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Wednesday, October 5, 2022

Nick off time: Kenyan ranks in the world, 100 . moves on

Eugene, Ore. ( Associated Press) – For 10.10 seconds, Ferdinand Omanayala forgot all about the visa issues that almost kept him at home, the jet lags behind an international flight and his mad dash from the airport to the track just to start it Line up on time.

Once the Kenyan runner crossed the finish line, however, exhaustion hit him hard.

Next stop: the bed.

But at least the Omanyala can sleep soundly on Friday night knowing he has reached the semi-final round of the 100 meters at the world championships.

“I never knew I was tired until I ran that race,” said Omanyala, who advanced one night when Fred Kerli turned the fastest time at 9.79 seconds. “It was disappointing (visa issues). But you have to put the challenges aside. You have to come here and run.”

Due to the delay in getting the visa, it was just a race for him to make it. He was really resigned to sitting it out.

But his paperwork was cleared in the last hour and his team quickly scrambled to book the flight. It was quite a trek too – flights from Nairobi to Doha, then to Seattle, and finally to Eugene and one last ride to Hayward Field. In total, he spent about 20 hours in planes. It does not include layover.

He received an upgrade – to business class. This made sleeping a little easier. However, as a way to warm up, don’t run down the aisles. He drank a lot of water.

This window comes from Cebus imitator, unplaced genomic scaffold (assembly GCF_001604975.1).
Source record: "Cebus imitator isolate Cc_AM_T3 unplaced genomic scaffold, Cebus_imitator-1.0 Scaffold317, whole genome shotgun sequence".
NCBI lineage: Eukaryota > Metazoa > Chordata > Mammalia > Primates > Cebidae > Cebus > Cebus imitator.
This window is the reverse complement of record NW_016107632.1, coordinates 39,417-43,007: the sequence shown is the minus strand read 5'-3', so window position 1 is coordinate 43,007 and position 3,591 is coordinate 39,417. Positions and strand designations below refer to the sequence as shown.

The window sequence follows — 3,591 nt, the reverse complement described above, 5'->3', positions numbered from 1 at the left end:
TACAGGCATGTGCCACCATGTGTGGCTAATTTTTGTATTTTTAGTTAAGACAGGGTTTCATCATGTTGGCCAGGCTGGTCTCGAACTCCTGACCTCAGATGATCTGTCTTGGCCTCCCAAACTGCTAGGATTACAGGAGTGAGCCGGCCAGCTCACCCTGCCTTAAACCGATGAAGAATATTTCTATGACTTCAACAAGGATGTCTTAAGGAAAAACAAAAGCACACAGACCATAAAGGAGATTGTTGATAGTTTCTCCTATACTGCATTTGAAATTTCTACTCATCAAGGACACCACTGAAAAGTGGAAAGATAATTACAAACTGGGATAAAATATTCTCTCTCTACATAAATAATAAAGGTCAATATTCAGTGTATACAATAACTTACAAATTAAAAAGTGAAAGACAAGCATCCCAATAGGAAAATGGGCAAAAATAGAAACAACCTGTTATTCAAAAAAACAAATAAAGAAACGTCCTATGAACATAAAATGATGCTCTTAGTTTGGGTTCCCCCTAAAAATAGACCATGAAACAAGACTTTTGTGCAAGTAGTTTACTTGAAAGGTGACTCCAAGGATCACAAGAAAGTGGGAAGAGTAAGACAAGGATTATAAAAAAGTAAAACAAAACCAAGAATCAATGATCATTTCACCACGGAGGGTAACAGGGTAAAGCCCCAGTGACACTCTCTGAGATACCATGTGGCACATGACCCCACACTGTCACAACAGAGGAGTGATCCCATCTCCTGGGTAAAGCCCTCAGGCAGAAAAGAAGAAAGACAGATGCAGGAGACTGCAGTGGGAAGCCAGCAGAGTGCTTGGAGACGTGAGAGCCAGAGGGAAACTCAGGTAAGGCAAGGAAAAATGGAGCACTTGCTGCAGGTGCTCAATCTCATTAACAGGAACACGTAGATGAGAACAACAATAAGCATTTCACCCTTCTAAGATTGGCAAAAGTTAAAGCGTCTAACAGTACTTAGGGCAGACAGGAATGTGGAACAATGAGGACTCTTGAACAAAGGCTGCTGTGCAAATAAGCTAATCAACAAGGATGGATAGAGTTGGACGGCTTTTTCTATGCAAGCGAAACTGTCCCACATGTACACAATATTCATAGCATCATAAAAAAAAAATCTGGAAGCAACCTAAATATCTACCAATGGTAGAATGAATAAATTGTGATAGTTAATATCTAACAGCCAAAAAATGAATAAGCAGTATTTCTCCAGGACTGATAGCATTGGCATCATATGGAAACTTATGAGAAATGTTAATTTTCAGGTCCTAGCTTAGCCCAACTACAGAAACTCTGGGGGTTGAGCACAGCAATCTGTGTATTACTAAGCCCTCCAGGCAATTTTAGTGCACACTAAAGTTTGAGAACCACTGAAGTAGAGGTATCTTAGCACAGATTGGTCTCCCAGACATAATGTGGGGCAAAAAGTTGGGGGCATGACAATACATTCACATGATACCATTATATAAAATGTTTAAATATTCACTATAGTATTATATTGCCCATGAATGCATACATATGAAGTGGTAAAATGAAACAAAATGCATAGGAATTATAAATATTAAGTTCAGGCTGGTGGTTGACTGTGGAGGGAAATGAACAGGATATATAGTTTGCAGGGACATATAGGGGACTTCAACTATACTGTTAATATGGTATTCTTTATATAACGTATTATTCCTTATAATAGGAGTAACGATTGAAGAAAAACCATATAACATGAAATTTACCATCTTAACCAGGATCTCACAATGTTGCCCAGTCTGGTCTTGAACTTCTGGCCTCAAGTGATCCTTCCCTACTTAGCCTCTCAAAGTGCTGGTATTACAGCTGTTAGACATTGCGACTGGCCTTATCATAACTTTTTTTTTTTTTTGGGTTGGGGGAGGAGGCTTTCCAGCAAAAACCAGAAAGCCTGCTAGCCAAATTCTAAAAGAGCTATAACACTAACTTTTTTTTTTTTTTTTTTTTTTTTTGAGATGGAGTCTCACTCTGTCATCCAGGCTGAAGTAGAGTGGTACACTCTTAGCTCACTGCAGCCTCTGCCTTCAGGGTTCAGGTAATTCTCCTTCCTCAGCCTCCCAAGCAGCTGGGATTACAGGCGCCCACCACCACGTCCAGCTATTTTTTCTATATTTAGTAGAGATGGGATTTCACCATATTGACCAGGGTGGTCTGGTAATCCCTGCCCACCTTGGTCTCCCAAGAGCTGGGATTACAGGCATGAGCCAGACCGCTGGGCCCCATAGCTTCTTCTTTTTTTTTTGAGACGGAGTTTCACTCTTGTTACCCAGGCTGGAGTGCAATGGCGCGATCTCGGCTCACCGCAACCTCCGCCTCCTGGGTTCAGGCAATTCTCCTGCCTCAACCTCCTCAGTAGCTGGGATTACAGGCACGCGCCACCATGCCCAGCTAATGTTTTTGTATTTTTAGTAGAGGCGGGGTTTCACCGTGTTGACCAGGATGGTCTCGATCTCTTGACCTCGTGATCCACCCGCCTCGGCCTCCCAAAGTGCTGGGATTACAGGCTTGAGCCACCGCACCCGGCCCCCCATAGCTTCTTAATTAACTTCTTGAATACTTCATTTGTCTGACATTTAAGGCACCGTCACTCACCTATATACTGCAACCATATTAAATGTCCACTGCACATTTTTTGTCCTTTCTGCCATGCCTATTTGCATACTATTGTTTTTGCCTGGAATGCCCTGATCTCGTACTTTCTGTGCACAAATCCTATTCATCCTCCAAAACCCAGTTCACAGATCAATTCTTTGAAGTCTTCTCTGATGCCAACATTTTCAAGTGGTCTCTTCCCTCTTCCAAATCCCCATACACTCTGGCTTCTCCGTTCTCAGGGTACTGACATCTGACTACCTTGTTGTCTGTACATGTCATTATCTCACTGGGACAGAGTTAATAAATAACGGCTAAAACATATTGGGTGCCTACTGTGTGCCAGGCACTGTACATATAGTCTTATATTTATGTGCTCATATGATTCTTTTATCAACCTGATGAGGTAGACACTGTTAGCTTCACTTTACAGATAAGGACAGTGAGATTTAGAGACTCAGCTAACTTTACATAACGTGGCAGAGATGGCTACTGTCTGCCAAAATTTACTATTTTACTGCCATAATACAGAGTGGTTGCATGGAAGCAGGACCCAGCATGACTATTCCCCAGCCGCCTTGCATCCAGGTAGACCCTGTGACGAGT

Omanyala reached the track about two hours before his 100 race. He was placed seventh out of seven heats, giving him some extra time to stretch out. He finished third in his heat, which was good enough to make him through to the semi-finals.

“It’s exhausting and it’s mentally torture too,” Omanyala said of his ordeal. “If you’re not strong enough, you’ll crumble.”

This is hardly a normal routine for the Omanyala, who prefers to arrive about three or four days before an event.

“It was just different,” he said. “It was the first. I’ve never been in a situation like this before.”

His case was one of about 375 that were flagged to local organizers, World Athletics and the US Olympic and Paralympic Committee. World Athletics officials said less than 1% of the 5,500 participants and officials who visited Eugene still had visa issues on the eve of the championships.

In Omanyala’s eyes, this is too much. He is hoping that visa issues won’t be a holdup when the next big meeting takes place in the US – the 2028 Olympics in Los Angeles.

“They need to learn from it and do better next time,” he said.

His rivals were certainly impressed by his quick turnaround. It is also a risk-reward proposition. Long plane rides and not enough water are a combination for hamstring pulls. American Marvin Bracey, who won the first heat, developed a similar situation before the Diamond League race in Europe. He chose not to go.

“Because we know how dangerous it can be,” Bracey said. “Coming out here and competing at that high level, it’s kind of scary.”

Omanyala got a lift at Hayward Field to applause.

“It’s nice when you see so many fans cheering you on,” said Omanyala, who has a season-best time of 9.85 seconds. “I definitely felt high.”

As he was talking in the mixed field, a runner from the Netherlands overtook him and simply said: “Hero.”

A tired one at that.

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More Associated Press Sports: https://apnews.com/hub/sports and https://twitter.com/AP_Sports

World Nation News Desk
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